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Kusama: Infinity (A Movie Review)

Updated: Mar 7, 2020

Kusama: Infinity


Featuring Yayoi Kusama.

Written by Heather Lenz and Keita Ideno.

Directed by Heather Lenz.

Distributed by Magnolia Pictures. 80 minutes. Not Rated.

I love it when I have no idea about who a person is before I watch a documentary. Having seen this film, it is incredible to me that no one that I know, when asked, has known the name Yayoi Kusama. She is the top-selling female artist in the WORLD. Her exhibits sell out within days and lead to people lined up around city blocks for same-day ticket opportunities. So why don’t we know her story… or even her name?

Kusama: Infinity sheds some light into this question.

  1. Kusama was born in Matsumoto City, Japan and did not hit the US art scene until 1958

  2. In spite of her incredible talent, vision, and drive – which granted her entry into galleries showing Andy Warhol and Claes Oldenburg – racism and sexism kept her work in the shadows. It was poorly displayed and marketed, and allegedly, even copied by these other art greats with far more name recognition.

  3. Kusama battled trauma scars from childhood and mental health diagnoses including obsessive compulsive disorder (OCD) and depression. She returned to Japan severely depressed in the 80’s and entered a psychiatric facility after a suicide attempt. She has lived in this facility for more than 30 years. The art therapy program at the facility led to the re-kindling of her artistic fire and once her talent was recognized, has led to a return to forefront of the art world (with the needed psychiatric support).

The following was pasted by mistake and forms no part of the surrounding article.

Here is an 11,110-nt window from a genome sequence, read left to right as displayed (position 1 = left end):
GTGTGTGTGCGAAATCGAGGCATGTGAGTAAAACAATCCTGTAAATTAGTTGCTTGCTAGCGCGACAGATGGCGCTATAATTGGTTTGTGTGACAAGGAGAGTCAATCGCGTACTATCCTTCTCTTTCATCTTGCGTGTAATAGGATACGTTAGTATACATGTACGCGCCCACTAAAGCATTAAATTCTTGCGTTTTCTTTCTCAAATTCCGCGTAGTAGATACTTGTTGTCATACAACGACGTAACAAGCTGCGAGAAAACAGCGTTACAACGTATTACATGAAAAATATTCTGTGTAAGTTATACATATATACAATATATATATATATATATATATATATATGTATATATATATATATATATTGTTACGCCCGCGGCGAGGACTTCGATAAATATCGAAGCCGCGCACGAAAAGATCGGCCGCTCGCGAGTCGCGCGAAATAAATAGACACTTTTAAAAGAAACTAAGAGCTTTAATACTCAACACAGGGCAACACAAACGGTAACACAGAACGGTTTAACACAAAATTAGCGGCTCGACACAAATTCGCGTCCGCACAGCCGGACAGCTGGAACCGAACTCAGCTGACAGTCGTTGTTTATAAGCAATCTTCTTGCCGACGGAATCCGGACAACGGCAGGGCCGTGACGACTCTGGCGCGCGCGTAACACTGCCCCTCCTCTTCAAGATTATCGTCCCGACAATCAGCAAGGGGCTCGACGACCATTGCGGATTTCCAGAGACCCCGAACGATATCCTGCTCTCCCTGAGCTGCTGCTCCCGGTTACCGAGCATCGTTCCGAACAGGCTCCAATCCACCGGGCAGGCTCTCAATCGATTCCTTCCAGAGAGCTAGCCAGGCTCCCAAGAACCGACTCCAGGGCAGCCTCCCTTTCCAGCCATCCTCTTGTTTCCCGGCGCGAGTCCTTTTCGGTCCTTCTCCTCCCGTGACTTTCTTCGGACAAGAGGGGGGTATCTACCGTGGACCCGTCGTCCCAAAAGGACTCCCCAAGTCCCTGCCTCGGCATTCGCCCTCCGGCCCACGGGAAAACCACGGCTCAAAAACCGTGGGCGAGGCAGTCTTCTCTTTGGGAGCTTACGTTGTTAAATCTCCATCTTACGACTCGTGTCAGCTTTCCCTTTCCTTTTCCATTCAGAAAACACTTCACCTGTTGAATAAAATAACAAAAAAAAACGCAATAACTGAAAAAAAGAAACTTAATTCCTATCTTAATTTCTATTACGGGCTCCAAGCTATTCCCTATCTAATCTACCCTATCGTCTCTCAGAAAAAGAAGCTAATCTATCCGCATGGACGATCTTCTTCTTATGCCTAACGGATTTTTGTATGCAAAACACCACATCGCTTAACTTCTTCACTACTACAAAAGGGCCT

Kusama: Infinity opens with the artist, donning a severe red wig, dressed in a polka dot dress, standing in front of a large, white board holding a large black permanent marker. My anxiety peaked in that moment as she began drawing on the white board with the marker, without hesitation or concern for “error.” There is no eraser, no white out. She is an artist with a vision. A vision that takes roughly three days per piece for completion. A piece for which there is no rough draft, only a final product.

Hearing her story, it becomes easy to understand the inspiration behind her complex artwork – a traumatic experience as a child in a field of flowers becomes complex nets and polka dots and collage – a way for her to work through her traumatized history. Before venturing off to America, she destroyed over 2,000 pieces of art from her youth – vowing to do even better work. And she did. Interviews with early art fans describe being compelled to get pieces that they bought for $75, sold decades later for $750,000, that now sell for millions.

My one complaint about this film is that it is premiering only now, at the tail end of the nearly two-year, five US (and Canada) city museum tour of Yayoi Kusama. Infinity Mirrors and is already sold out at its final destination, at the High Museum in Atlanta, GA, following its sold-out exhibit in Cleveland, OH. The High Museum is releasing 100 tickets daily during the run as last-minute entry tickets, so there is still hope for people to experience Kusama’s art in person.

For those of us less privileged to see the art in person, take the opportunity to learn about Yayoi Kusama through the compelling and visually stimulating Kusama: Infinity.

Bonnie Paul

Copyright ©2018 All rights reserved. Posted: September 27, 2018.

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